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Re: Gandhi and Arun Gandhi



On Tue, 19 May 1998, Puneet Singh wrote:

> What equality are we talking about? Are we getting soft and rosy about
> the past? Things have never been and probably ever be equal. 

Per capita incomes were equal till before 1750. That is what I consider a
basic equality across nations. In that sense, Japan and USA are equal. I
am not looking at equality within nations. That we have discussed, is not
quite possible, and we should instead aim to remove poverty.

> Or do we take the moral stand on this, the elite to teach the right
> way of life? Ask the world to disarm, to build a world Tagore described
> as "that heaven of freedom". 

You are right. Asking the world to disarm did not work. Too bad for the
world. We have no choice but to arm, then. Fine.

Do you have any thing to contest with the words in the Manifesto?

> I speak for myself: I'm tired of India having to take the role of the
> moral leader. I am for it if we can use it to better our lives, but if
> it doesnt, I am not for sacrificing our lives for the world to be
> a better place (as per Gandhi, quoted in previous mail).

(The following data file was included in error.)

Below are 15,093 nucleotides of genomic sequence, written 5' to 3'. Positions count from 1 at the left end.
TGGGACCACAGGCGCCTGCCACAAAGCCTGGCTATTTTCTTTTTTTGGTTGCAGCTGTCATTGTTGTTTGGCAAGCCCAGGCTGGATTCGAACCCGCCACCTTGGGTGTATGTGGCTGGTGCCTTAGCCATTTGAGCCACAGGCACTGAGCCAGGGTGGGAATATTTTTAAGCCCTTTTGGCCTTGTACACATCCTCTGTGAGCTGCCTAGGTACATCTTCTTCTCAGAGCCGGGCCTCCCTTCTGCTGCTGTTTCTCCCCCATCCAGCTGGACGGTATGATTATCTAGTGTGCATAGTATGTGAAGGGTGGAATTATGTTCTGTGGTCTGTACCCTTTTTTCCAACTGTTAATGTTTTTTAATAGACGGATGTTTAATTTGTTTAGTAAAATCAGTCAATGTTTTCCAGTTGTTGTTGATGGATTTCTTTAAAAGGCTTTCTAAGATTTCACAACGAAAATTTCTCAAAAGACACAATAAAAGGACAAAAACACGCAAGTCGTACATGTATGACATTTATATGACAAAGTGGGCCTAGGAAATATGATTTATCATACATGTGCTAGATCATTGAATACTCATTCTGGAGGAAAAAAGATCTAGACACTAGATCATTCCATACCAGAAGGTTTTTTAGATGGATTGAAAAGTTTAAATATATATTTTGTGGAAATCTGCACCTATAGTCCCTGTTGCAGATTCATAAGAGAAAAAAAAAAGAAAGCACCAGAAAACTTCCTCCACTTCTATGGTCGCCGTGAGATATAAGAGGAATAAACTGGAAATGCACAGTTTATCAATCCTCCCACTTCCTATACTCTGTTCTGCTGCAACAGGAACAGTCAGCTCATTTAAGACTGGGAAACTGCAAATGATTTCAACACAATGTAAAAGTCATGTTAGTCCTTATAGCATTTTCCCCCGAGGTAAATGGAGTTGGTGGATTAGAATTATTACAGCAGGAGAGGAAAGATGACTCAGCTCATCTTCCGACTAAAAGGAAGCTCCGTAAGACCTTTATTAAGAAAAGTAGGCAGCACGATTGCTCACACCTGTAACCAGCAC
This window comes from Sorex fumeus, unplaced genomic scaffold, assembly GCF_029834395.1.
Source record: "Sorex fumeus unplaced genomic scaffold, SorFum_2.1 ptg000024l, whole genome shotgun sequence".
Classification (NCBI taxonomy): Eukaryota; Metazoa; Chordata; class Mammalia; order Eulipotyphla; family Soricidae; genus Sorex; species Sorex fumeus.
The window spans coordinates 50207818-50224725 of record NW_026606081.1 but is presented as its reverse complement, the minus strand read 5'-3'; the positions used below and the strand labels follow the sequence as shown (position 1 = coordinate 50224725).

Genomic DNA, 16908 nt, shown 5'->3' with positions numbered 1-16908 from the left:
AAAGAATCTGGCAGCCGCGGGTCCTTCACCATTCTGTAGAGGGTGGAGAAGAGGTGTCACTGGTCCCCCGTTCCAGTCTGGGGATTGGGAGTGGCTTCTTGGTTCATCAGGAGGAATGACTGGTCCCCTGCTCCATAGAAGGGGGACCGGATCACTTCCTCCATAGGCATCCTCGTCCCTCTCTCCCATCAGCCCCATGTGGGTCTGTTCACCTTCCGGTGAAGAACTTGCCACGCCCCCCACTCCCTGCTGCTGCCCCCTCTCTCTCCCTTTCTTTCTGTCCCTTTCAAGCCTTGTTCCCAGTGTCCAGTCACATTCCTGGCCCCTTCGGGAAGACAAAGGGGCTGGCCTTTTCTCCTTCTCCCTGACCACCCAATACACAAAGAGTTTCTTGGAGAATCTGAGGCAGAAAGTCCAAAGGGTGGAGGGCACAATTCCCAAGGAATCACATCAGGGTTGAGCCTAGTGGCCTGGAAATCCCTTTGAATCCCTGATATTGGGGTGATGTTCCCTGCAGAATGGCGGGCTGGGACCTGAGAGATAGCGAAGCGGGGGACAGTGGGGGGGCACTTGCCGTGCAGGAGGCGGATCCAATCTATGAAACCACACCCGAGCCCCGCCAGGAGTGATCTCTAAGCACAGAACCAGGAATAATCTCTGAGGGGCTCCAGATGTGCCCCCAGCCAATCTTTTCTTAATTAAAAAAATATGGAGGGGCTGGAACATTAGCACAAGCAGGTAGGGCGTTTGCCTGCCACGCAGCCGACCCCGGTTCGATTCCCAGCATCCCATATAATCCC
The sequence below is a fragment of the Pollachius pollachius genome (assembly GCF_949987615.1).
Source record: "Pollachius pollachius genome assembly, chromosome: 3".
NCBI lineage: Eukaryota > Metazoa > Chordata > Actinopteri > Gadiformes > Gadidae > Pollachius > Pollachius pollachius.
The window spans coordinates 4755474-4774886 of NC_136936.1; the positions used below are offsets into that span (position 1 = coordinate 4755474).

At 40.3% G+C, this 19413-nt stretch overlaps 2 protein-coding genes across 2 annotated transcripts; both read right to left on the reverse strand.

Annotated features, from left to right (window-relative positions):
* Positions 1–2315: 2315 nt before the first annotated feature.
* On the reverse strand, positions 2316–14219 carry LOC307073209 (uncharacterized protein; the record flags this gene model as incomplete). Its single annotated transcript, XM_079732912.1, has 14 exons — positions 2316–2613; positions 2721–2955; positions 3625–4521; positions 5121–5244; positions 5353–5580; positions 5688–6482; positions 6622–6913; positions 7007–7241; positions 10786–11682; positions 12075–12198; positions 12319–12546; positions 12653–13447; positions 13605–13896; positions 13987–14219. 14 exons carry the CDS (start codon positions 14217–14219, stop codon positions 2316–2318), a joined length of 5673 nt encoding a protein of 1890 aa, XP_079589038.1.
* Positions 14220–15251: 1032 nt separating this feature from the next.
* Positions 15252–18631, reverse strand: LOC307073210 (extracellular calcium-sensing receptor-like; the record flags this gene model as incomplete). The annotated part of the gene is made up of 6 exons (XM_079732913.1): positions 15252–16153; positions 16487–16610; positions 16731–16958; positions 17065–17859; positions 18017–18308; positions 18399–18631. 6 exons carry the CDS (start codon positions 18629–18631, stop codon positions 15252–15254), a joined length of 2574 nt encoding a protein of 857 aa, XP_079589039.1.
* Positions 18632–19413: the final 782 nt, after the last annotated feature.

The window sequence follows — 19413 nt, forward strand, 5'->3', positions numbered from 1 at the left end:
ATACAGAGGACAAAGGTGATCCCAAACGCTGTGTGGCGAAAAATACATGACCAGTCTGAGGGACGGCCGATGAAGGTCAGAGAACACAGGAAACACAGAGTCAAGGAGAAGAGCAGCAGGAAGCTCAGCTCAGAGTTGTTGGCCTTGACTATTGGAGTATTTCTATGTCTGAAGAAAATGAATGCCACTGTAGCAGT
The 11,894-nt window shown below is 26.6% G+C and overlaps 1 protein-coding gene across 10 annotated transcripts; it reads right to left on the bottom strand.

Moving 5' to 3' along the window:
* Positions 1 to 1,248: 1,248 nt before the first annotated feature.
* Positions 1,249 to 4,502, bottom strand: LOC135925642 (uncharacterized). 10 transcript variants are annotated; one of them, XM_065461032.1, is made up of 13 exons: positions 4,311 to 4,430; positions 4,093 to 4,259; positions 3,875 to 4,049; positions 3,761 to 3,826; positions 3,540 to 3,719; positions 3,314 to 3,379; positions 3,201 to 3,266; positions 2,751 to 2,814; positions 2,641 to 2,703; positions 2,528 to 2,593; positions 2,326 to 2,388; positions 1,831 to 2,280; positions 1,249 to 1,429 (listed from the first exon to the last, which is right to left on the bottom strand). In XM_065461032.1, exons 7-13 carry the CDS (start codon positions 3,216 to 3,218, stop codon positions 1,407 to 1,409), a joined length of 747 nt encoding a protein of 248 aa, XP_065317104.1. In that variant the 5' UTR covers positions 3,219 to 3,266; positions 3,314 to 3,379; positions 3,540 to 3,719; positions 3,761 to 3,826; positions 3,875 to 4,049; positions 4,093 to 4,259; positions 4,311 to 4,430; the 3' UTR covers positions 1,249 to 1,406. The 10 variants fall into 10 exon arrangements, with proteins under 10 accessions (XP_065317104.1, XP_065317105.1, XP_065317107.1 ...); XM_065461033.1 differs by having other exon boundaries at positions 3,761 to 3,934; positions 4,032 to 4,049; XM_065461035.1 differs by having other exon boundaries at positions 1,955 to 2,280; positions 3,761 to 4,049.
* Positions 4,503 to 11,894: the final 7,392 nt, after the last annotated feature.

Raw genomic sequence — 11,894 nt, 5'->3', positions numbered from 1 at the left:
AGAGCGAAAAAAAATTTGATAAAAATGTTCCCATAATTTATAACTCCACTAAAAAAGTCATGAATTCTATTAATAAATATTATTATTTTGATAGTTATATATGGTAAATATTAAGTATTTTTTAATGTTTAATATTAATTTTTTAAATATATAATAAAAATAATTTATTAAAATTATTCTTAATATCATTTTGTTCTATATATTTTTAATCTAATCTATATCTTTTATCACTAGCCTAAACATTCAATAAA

We do not have to "sacrifice" our lives. But we must surely work to make
the world a better place. We are going to be the most populous nation in
the world, soon. We need to behave not only responsibly but also
magnanimously. Anyway, apart from this "tussle" over a few words, what do
you wish to add/ subtract from the Manifesto/ Agenda?

> Gandhi has done a lot of good both for India and the world but lets not
> assume everything he believed in is correct or applicable at all times
> or even as if we have the onus to implement them for the world.

No. But let us realize that we would not be here in the USA without the
great work that Gandhi, and his follower, King, did against racial
discrimination across the world. Gandhi is essentially right. You cannot
have democracy if you have violence being exercised by a few. 

The unfortunate truth is that the world repeatedly creates its own Hitlers
and Mussolinis. That is not the time for non-violence but violent
resistence. Non-violence is an ideal, but preparedness and vigilence is a
necessity. 

I think we have expressed sufficiently on this in the Manifesto. Or,
should the 'deterrence' word be re-introduced? 

Sanjeev